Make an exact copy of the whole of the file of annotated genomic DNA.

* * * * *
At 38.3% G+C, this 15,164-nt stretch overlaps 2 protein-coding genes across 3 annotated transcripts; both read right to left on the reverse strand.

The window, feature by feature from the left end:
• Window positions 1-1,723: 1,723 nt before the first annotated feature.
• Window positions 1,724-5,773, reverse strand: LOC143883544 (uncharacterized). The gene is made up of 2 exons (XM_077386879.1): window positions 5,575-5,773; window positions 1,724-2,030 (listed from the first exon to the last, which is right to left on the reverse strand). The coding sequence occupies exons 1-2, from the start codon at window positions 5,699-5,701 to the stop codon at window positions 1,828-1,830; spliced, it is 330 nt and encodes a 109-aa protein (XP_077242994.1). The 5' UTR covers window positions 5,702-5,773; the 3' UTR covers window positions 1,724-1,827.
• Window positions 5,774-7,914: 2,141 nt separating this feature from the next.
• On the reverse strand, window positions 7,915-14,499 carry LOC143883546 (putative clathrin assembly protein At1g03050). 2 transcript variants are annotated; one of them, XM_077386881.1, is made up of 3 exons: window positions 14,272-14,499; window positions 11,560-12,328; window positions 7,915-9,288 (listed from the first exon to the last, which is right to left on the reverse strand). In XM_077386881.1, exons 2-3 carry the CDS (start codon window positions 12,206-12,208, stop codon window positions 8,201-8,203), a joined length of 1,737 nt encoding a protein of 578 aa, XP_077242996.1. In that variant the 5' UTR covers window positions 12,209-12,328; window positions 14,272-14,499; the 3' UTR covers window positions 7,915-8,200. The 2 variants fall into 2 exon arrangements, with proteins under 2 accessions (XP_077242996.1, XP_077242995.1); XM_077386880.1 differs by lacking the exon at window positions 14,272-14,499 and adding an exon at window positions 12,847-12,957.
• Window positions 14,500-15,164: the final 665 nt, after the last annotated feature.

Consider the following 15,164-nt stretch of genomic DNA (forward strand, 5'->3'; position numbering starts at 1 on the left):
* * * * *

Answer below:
At 38.3% G+C, this 15,164-nt stretch overlaps 2 protein-coding genes across 3 annotated transcripts; both read right to left on the reverse strand.

The window, feature by feature from the left end:
• Window positions 1-1,723: 1,723 nt before the first annotated feature.
• Window positions 1,724-5,773, reverse strand: LOC143883544 (uncharacterized). The gene is made up of 2 exons (XM_077386879.1): window positions 5,575-5,773; window positions 1,724-2,030 (listed from the first exon to the last, which is right to left on the reverse strand). The coding sequence occupies exons 1-2, from the start codon at window positions 5,699-5,701 to the stop codon at window positions 1,828-1,830; spliced, it is 330 nt and encodes a 109-aa protein (XP_077242994.1). The 5' UTR covers window positions 5,702-5,773; the 3' UTR covers window positions 1,724-1,827.
• Window positions 5,774-7,914: 2,141 nt separating this feature from the next.
• On the reverse strand, window positions 7,915-14,499 carry LOC143883546 (putative clathrin assembly protein At1g03050). 2 transcript variants are annotated; one of them, XM_077386881.1, is made up of 3 exons: window positions 14,272-14,499; window positions 11,560-12,328; window positions 7,915-9,288 (listed from the first exon to the last, which is right to left on the reverse strand). In XM_077386881.1, exons 2-3 carry the CDS (start codon window positions 12,206-12,208, stop codon window positions 8,201-8,203), a joined length of 1,737 nt encoding a protein of 578 aa, XP_077242996.1. In that variant the 5' UTR covers window positions 12,209-12,328; window positions 14,272-14,499; the 3' UTR covers window positions 7,915-8,200. The 2 variants fall into 2 exon arrangements, with proteins under 2 accessions (XP_077242996.1, XP_077242995.1); XM_077386880.1 differs by lacking the exon at window positions 14,272-14,499 and adding an exon at window positions 12,847-12,957.
• Window positions 14,500-15,164: the final 665 nt, after the last annotated feature.

Consider the following 15,164-nt stretch of genomic DNA (forward strand, 5'->3'; position numbering starts at 1 on the left):